If the reexamination request passes muster by the CRU staff, a notice of the request is made public in the Official Gazette.  When a request is deemed to satisfy all the requirements of the ex parte or inter partes rules (35 U.S.C §§ 510 (ex parte reexaminations) and 919 (inter partes reexaminations)), the filing date becomes the reexamination filing date.  Just because the notice of request is published in the Official Gazette does not necessarily mean that the reexamination request was satisfactory.  Roughly 10% of requests are later vacated by the examining panel for informalities.  While this number has fallen from roughly 15% in previous years, the authors have noted a recent uptick in denial rates based on the requester’s failure to adequately prove that the proposed SNQ is not cumulative to the art considered during original prosecution. 

Once a satisfactory request has been made, the CRU has a three-month deadline to issue a decision on the request based on whether a SNQ has been raised (USPTO Reexamination Operations Statistics Fiscal Year 2010, Quarter Ending June 30, 2010).  According to PTO operational statistics, the amount of time from filing the request to an order granting reexamination averaged 1.6 months for ex parte and 1.8 months for inter partes proceedings.  The amount of time from filing the request to an order denying the request averaged 1.7 months for ex parte and 1.1 months for inter partes proceedings.  While an order denying the request can be petitioned under 1.181 for review of the examiner’s determination, a substantive denial of this nature is often a strong indicator that the request will not move forward.

For ex parte requests, the grant starts a two-month window in which the patent owner may respond to the request.  In that response, the patent owner may amend claims or argue that the claims under reexamination are patentable.  If the patent owner elects to file a patent owner’s statement, then the third party requester may reply.  This is the only opportunity a third party requester gets to participate in an ex parte reexamination proceeding.  Most reexamination practitioners advise against filing a patent owner’s response for this reason.  For inter partes requests, CRU procedures suggest that a first Office action on the merits accompany the grant, but that is not required.  Overall, the CRU has established an internal goal to issue a final Office action or an Action Closing Prosecution (“ACP”) within two years of the filing date of a request for reexamination.  As the CRU works through its backlog, this goal is becoming more and more realistic.  According to operational statistics, the average amount of time from grant of a request to the first Office action is 5.8 months for ex parte and 1.8 for inter partes proceedings.  This reflects the CRU’s practice of seeking to mail the first Office action along with, or shortly behind, the order granting inter partes reexamination.  Thus, this milestone for inter partes proceedings is better approximated as 3.6 months from the date of filing to the first Office action (USPTO Reexamination Operations Statistics Fiscal Year 2010, Quarter Ending June 30, 2010).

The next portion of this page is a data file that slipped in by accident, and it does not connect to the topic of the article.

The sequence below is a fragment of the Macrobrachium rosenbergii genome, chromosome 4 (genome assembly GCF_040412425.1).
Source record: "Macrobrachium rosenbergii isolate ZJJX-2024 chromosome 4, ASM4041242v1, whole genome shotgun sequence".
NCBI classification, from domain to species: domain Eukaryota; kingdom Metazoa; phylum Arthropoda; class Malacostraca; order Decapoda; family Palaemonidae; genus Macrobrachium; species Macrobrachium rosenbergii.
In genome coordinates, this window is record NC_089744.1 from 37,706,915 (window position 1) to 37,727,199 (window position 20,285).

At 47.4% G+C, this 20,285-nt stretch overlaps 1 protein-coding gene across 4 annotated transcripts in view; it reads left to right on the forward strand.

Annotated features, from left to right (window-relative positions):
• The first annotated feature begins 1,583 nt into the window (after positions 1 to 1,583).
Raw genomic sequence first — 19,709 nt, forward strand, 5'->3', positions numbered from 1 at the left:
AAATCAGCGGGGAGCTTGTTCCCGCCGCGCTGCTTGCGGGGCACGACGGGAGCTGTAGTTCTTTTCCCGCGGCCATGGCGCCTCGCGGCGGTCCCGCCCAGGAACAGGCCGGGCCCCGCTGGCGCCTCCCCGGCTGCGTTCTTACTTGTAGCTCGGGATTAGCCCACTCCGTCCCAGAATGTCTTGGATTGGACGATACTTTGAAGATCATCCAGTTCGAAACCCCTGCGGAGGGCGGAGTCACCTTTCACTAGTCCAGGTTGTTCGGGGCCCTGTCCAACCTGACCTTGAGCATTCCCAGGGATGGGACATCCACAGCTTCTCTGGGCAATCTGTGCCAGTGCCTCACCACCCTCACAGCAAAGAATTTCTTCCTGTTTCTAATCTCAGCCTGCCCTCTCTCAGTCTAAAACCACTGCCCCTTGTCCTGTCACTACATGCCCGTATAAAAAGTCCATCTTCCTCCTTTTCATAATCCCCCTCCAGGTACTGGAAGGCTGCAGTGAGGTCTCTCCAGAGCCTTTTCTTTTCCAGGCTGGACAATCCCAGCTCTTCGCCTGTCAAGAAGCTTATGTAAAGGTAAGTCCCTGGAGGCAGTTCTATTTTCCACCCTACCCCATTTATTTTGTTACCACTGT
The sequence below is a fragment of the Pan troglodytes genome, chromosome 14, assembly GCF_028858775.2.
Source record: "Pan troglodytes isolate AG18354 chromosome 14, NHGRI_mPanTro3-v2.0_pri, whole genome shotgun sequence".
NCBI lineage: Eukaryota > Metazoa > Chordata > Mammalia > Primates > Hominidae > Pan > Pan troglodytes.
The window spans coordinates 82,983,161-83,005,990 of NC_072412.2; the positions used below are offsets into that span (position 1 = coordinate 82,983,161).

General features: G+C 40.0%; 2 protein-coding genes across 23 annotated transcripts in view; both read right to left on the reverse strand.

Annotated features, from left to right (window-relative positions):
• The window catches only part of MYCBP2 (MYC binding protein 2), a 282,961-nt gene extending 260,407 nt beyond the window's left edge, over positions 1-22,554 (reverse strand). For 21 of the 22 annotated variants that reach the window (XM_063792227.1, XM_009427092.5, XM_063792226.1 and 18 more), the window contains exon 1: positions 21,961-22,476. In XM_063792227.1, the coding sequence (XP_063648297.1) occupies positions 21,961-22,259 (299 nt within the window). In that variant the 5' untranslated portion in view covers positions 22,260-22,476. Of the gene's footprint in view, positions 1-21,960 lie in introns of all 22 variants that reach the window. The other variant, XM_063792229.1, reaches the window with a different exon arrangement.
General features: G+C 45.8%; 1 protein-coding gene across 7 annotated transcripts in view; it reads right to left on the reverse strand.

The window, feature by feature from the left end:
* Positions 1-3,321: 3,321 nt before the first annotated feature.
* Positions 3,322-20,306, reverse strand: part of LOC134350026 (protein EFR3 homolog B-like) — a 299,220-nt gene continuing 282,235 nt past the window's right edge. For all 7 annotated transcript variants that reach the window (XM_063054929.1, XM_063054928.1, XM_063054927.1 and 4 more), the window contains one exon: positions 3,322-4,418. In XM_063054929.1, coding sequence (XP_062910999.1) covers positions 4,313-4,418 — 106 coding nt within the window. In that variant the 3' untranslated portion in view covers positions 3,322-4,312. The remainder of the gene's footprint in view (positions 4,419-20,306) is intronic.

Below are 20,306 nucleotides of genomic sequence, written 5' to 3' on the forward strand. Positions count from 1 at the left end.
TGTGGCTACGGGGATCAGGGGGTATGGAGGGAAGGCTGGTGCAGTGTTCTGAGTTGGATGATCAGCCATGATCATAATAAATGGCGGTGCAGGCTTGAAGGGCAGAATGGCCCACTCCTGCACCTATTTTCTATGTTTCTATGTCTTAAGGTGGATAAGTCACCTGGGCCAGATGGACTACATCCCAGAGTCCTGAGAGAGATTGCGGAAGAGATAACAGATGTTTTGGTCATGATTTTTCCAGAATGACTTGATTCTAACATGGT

Official statistics suggest that “overall pendency” is reflected by the average time from filing the request to issuance of a NIRC (the often cited duration of 27.4 months for ex parte and 34.8 months for inter partes proceedings), however, a range of scenarios confound this statistic.  First, averages lack the granularity to indicate reasons for issuance of a NIRC, a milestone that serves to notify the public of the final disposition of the claims, including circumstances where all claims have been canceled or abandoned by the patent owner.  Averaging together reexaminations prosecuted until finality and those defaulting due to lack of participation may also distort the result.  Second, any pendency bookended by issuance of a NIRC must exclude all proceedings pending on appeal.  Without understanding the amount of time expected from a first Office action to a final Office action or Right of Appeal Notice, the overall reexamination timeline remains ambiguous and situation specific.